I didn't sense any kind of depth from the characters and I think it was mostly due to the writing and not as much off the fact they were just shallow characters. Marr's writing style lacks any sort of passion. It was made up of all telling, losing much of the emotion, depth and shock value in the deadpan prose. And while the story had an edge, the prose ill-fitted the story. Everything was described to me, not shown, so I wasn't fully aware of how dark the The City was supposed to be, or how dangerous the witches were, or how Mallory felt as she lived a life in constant danger. Everything fell flat.
Occasionally, romances can swoop in to save the day if the hero or heroine happens to be appealing. This is not the case here. Not only were Kaleb and Mallory as flat as the rest of them, but the romance was of the insta-love variety and a major turn off. I grew immensely agitated at the "I love you's" carelessly thrown around and the proclamations of undying love and protection. It just came to: Ugh.
There was also little plot to speak of. While events progressed in a linear fashion, the "mystery" was hardly a head-scratcher. And not only that, but there was no climax. Despite the fact that the rest of the story hadn't held the telltale signs of a story building to a tipping point, I paused a few pages away from the end and realized that I'd just read the climax. It had passed me by without ceremony. The mystery that had been apparent a hundred pages ago was revealed to little fanfare and the characters were now in a classic "this is just the beginning" kind of ending. It's never a good sign when a reader breathes a sigh of relief as the book closes.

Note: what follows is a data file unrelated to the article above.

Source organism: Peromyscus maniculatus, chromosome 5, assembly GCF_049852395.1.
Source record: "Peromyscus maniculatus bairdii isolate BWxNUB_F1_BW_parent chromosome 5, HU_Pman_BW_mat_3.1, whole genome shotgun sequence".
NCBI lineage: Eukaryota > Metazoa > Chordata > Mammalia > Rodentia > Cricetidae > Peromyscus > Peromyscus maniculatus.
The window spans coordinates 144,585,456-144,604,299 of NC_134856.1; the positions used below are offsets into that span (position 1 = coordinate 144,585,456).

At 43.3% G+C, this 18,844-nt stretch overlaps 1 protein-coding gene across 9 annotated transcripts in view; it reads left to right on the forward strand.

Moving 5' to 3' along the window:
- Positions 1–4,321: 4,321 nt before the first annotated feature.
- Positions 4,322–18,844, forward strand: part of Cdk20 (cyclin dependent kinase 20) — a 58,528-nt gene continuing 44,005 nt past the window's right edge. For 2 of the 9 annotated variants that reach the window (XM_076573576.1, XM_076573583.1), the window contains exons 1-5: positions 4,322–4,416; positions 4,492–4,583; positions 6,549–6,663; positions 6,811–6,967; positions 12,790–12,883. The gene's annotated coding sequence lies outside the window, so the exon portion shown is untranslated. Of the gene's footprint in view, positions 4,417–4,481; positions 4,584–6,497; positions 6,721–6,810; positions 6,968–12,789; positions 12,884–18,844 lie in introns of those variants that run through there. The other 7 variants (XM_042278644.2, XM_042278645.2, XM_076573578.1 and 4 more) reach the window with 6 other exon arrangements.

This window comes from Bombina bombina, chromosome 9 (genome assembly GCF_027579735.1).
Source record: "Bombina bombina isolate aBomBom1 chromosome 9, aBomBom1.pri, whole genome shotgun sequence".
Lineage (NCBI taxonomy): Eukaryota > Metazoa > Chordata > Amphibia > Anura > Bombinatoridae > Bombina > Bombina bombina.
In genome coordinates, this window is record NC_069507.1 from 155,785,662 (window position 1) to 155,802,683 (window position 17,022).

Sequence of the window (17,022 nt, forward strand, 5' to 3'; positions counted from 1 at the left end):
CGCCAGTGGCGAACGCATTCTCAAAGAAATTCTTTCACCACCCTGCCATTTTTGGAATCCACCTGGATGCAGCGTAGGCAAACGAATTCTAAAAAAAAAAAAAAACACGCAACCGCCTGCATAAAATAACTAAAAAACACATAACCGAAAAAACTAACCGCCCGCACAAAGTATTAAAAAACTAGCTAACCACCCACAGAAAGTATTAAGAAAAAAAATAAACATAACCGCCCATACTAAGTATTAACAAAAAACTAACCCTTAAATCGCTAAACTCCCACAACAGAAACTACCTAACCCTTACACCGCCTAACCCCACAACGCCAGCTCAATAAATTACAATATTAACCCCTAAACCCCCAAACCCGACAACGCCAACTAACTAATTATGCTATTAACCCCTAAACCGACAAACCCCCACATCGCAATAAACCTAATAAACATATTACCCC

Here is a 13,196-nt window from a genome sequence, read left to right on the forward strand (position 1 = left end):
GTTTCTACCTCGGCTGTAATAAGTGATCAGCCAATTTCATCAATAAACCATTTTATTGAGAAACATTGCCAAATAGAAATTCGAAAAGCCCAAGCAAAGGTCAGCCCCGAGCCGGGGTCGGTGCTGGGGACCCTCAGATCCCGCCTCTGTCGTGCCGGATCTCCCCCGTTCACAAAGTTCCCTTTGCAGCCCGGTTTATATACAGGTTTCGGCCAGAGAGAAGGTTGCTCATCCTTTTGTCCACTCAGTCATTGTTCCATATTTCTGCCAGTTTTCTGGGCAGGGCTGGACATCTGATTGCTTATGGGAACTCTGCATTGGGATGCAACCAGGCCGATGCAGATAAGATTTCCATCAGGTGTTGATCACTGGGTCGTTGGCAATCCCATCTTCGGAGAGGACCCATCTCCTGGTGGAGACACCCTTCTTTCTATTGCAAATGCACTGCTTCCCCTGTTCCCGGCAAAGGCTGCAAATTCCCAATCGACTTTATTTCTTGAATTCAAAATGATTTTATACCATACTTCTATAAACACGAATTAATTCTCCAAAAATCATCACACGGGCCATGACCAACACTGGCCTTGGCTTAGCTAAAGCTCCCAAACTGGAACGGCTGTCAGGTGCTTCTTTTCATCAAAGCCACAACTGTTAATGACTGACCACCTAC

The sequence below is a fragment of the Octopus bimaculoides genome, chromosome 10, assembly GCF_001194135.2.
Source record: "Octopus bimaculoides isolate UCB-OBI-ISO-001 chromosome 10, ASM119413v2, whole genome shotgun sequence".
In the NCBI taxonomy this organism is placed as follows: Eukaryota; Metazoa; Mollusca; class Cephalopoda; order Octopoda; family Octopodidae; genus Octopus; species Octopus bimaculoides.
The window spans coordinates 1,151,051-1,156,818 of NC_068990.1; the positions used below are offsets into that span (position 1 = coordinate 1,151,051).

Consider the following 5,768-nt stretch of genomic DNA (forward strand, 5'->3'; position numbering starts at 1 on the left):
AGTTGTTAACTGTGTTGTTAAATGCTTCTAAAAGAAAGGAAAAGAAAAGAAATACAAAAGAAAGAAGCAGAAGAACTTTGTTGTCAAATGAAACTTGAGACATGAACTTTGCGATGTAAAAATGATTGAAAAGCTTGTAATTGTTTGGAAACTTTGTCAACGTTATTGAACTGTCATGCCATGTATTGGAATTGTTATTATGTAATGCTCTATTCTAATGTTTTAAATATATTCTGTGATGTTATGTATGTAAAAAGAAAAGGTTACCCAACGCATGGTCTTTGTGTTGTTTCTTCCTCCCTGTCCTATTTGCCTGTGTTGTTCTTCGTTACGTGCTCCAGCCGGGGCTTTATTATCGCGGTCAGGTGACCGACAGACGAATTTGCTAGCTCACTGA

I was hoping that I would be blown away by Carnival of Souls, but it failed to deliver. As a slew of books separate Carnival of Souls and Wicked Lovely and yet the latter shows no sign of improvement, I'm most likely not going to pick up another one of Melissa Marr's books.(less)
This book was so ridiculous -- so dramatic, so poorly executed, so pitiful -- that there was no way I could take it seriously. It was shallow beyond compare; it even beat out ABC Family dramas in my eyes. But. It was a very entertaining read. A simple guilty pleasure for nothing but dramadramadrama. If you, dear reader, are expecting a Sarah Dessen/Kody Keplinger style serious story, this is not the book you're looking for. If you wanna kick back, go through the simple act of reading without getting emotionally involved, this is totally it.
My words might seem harsh, but I enjoyed the book. I finished it in two days. I liked reading it. I just couldn't take it seriously. It went from shallow but cute to absolutely, downright ridiculous.